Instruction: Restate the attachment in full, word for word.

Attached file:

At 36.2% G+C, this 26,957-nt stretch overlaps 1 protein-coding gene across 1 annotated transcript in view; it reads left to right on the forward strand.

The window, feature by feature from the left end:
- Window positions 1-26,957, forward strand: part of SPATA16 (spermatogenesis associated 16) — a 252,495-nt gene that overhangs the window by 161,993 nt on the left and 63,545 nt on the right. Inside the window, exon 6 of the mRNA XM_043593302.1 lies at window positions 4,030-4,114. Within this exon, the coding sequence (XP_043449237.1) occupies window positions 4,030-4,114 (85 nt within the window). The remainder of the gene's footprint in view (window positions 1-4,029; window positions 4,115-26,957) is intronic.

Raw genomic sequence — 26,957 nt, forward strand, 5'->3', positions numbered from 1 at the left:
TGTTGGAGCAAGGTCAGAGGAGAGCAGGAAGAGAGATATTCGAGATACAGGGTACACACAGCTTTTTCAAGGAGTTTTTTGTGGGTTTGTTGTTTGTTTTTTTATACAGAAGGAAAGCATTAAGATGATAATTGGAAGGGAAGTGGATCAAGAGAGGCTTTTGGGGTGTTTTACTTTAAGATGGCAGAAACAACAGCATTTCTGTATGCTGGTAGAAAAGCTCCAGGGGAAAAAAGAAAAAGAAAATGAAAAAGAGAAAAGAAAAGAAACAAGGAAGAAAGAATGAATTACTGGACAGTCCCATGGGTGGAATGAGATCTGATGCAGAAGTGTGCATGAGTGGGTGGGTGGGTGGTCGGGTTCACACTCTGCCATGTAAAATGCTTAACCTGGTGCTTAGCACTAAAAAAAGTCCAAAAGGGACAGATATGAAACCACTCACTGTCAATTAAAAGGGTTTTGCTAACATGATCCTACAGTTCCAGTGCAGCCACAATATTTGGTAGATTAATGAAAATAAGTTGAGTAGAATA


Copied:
At 36.2% G+C, this 26,957-nt stretch overlaps 1 protein-coding gene across 1 annotated transcript in view; it reads left to right on the forward strand.

The window, feature by feature from the left end:
- Window positions 1-26,957, forward strand: part of SPATA16 (spermatogenesis associated 16) — a 252,495-nt gene that overhangs the window by 161,993 nt on the left and 63,545 nt on the right. Inside the window, exon 6 of the mRNA XM_043593302.1 lies at window positions 4,030-4,114. Within this exon, the coding sequence (XP_043449237.1) occupies window positions 4,030-4,114 (85 nt within the window). The remainder of the gene's footprint in view (window positions 1-4,029; window positions 4,115-26,957) is intronic.

Raw genomic sequence — 26,957 nt, forward strand, 5'->3', positions numbered from 1 at the left:
TGTTGGAGCAAGGTCAGAGGAGAGCAGGAAGAGAGATATTCGAGATACAGGGTACACACAGCTTTTTCAAGGAGTTTTTTGTGGGTTTGTTGTTTGTTTTTTTATACAGAAGGAAAGCATTAAGATGATAATTGGAAGGGAAGTGGATCAAGAGAGGCTTTTGGGGTGTTTTACTTTAAGATGGCAGAAACAACAGCATTTCTGTATGCTGGTAGAAAAGCTCCAGGGGAAAAAAGAAAAAGAAAATGAAAAAGAGAAAAGAAAAGAAACAAGGAAGAAAGAATGAATTACTGGACAGTCCCATGGGTGGAATGAGATCTGATGCAGAAGTGTGCATGAGTGGGTGGGTGGGTGGTCGGGTTCACACTCTGCCATGTAAAATGCTTAACCTGGTGCTTAGCACTAAAAAAAGTCCAAAAGGGACAGATATGAAACCACTCACTGTCAATTAAAAGGGTTTTGCTAACATGATCCTACAGTTCCAGTGCAGCCACAATATTTGGTAGATTAATGAAAATAAGTTGAGTAGAATA